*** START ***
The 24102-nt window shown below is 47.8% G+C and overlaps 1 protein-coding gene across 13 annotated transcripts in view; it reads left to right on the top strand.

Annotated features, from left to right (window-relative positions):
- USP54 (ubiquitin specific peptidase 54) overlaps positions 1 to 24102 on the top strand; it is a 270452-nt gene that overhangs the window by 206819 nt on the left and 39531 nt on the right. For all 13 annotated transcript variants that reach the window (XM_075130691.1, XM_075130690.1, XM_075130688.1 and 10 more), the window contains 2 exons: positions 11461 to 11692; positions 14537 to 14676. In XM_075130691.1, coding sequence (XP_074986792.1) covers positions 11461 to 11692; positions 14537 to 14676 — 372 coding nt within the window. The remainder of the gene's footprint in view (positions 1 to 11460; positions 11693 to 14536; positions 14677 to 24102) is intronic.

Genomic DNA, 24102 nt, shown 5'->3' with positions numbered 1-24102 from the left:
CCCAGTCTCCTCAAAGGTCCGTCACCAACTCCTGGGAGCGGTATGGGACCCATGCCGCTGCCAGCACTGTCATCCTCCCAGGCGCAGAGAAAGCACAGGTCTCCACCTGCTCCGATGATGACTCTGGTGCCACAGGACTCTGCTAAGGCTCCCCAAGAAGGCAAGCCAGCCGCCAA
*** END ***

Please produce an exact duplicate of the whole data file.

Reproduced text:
The 24102-nt window shown below is 47.8% G+C and overlaps 1 protein-coding gene across 13 annotated transcripts in view; it reads left to right on the top strand.

Annotated features, from left to right (window-relative positions):
- USP54 (ubiquitin specific peptidase 54) overlaps positions 1 to 24102 on the top strand; it is a 270452-nt gene that overhangs the window by 206819 nt on the left and 39531 nt on the right. For all 13 annotated transcript variants that reach the window (XM_075130691.1, XM_075130690.1, XM_075130688.1 and 10 more), the window contains 2 exons: positions 11461 to 11692; positions 14537 to 14676. In XM_075130691.1, coding sequence (XP_074986792.1) covers positions 11461 to 11692; positions 14537 to 14676 — 372 coding nt within the window. The remainder of the gene's footprint in view (positions 1 to 11460; positions 11693 to 14536; positions 14677 to 24102) is intronic.

Genomic DNA, 24102 nt, shown 5'->3' with positions numbered 1-24102 from the left:
CCCAGTCTCCTCAAAGGTCCGTCACCAACTCCTGGGAGCGGTATGGGACCCATGCCGCTGCCAGCACTGTCATCCTCCCAGGCGCAGAGAAAGCACAGGTCTCCACCTGCTCCGATGATGACTCTGGTGCCACAGGACTCTGCTAAGGCTCCCCAAGAAGGCAAGCCAGCCGCCAA